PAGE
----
Karl Malone begins his day with a breakfast of ashwagandha root, psyllium kernel powder, and psyllium husk. After he finishes his meal, he takes his joint supplement. He takes two brisk jogs daily and avoids eating out because his doctor suggested that he lose weight.
Karl Malone is a dog — an 11-year-old sandy-brown Australian shepherd mix.
Darshna Shah, Mr. Malone’s owner, believes that this wellness regimen — a blend of advice from friends, her veterinarian and pet newsletters, and nutritional remedies her family grew up with in India — has greatly improved her companion’s health.
Ms. Shah (64), a former insurance executive who lives in Cerritos. She used to believe that her pets would be fine if they were well housed and fed. She realized that wellness is becoming more important, especially among younger people. “Their quality of life depends on their health.”
As the rate of pet adoptions in the United States has skyrocketed in the pandemic — to nearly one million in 2021, a six-year high —pet owners are devoting considerable thought and money to what their dogs, cats, hamsters, goldfish and other domesticated animals eat.
For many owners, the answer is customizing their pets’ diets to match their own eating habits.
Pets can follow raw-food diets. Pets will eat treats made with CBD or turmeric latte, and they will also consume probiotics or vitamin C supplements. Some owners make their own special menus, while others go to the store to find the right products for their pets.
Oscar, a terrier/Chihuahua cross, lives in Brooklyn. He is vegetarian just like his owner Roopa Kalyanaraman Marello, 42. She is a public-health policy specialist and feeds him dog food that has been purchased at pet shops.
“He is part of our family,” Ms. Marcello said. “It would be weird to me if one of my kids started eating meat.”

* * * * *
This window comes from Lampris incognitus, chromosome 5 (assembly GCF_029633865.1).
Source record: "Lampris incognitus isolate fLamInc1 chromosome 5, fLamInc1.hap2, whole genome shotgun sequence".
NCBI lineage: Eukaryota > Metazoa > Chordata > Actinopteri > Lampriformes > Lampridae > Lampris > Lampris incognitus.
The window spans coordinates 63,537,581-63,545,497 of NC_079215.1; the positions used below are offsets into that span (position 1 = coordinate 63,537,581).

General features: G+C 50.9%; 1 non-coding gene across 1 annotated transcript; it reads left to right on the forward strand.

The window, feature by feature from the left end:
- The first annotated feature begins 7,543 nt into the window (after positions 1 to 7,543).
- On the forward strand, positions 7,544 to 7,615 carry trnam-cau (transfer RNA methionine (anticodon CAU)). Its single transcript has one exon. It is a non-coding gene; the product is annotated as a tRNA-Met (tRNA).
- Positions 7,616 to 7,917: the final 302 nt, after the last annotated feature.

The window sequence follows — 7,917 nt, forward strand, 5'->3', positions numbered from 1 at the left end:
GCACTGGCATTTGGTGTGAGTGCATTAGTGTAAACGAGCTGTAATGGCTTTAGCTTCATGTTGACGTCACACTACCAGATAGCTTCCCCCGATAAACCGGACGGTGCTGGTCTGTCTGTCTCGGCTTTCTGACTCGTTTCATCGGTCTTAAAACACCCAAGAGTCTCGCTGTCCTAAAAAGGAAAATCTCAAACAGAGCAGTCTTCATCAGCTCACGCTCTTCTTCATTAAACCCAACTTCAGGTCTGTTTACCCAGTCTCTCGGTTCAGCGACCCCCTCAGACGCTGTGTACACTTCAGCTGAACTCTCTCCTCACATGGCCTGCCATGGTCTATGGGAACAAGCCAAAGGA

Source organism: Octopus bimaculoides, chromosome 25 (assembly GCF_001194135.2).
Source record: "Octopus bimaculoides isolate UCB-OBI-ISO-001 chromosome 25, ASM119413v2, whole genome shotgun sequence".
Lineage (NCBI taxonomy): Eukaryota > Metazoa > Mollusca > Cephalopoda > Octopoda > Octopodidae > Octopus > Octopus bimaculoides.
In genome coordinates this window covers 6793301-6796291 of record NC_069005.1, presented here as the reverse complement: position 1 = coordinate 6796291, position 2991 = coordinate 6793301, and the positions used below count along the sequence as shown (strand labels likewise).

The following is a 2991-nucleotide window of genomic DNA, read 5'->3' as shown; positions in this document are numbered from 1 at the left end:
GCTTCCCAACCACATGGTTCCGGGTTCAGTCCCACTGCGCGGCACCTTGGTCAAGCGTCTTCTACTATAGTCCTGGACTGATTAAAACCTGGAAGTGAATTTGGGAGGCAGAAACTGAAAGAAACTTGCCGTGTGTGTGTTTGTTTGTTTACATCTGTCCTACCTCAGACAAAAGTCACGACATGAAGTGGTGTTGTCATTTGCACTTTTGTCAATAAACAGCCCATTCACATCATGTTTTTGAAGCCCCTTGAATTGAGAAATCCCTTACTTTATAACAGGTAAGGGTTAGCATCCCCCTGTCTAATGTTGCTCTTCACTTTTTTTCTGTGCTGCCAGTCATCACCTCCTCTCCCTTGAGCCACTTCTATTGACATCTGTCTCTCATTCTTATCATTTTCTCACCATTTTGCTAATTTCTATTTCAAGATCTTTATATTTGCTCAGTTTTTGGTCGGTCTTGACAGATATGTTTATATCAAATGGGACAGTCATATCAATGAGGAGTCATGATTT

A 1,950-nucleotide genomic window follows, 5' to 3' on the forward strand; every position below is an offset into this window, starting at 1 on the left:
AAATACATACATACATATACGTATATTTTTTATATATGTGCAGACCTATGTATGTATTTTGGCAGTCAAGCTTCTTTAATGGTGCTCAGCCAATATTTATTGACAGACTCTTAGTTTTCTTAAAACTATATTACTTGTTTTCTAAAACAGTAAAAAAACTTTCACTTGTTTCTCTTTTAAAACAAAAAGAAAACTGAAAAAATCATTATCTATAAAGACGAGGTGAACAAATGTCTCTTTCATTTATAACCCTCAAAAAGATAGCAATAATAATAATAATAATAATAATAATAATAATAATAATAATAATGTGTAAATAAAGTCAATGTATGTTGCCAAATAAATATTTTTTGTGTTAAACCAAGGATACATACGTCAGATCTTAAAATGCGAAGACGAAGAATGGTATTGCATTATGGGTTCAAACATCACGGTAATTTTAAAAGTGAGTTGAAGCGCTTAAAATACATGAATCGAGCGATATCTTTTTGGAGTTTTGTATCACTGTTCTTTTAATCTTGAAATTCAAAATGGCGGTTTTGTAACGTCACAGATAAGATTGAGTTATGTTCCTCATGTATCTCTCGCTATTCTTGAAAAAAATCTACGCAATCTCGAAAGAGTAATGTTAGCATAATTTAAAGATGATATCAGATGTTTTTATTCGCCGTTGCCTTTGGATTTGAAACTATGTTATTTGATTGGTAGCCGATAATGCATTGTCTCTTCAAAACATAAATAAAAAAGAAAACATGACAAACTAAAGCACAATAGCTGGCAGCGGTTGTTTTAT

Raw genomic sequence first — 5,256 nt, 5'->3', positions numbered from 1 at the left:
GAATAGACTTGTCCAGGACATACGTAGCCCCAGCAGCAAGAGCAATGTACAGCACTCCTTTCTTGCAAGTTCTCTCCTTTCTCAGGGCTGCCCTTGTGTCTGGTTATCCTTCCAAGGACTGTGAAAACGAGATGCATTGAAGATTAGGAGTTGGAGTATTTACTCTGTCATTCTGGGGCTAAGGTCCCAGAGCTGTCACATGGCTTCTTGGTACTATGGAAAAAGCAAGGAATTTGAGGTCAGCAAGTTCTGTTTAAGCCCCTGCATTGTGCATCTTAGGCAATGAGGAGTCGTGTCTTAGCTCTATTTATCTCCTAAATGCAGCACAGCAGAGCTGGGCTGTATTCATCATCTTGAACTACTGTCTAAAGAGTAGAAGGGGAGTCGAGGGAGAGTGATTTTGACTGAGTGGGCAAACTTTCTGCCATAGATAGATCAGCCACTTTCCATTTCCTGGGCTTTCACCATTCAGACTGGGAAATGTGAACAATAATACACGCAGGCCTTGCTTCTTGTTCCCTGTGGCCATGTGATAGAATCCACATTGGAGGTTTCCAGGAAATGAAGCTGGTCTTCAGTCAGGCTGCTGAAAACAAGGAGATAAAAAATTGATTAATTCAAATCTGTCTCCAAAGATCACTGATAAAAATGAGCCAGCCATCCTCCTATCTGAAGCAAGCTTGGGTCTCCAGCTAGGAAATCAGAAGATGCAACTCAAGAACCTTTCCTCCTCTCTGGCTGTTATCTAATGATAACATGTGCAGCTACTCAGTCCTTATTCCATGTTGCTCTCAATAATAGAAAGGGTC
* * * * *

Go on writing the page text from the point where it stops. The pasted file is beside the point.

Jennifer Donald suspects that the wheat-laden kibble she gave to Moses, her Labrador retriever, last year was responsible for his digestive problems.
Ms. Donald (52) has celiac disease. She does not eat gluten. She recently adopted the same diet for Moses, feeding him wild-caught salmon, sweet potatoes, boiled eggs, coconut oil and rice — the same ingredients she uses to make grain bowls for herself and her husband.
“It helped me to be more in tune with him, and it is helping me stay on track with my own illness,” said Ms. Donald, who teaches criminal justice at the University of Maryland.
There are no easy rules or guidelines on how to feed pets. The U.S. Food and Drug Administration has issued warnings about certain pet diets and regulates how pet foods are manufactured and labeled. However, it offers less specific guidance regarding the ingredients. Veterinarians may have different opinions and scientific research on pets is slower than that of humans. There is an abundance of information and advice on the internet. It’s primarily up to owners to decide whom to trust.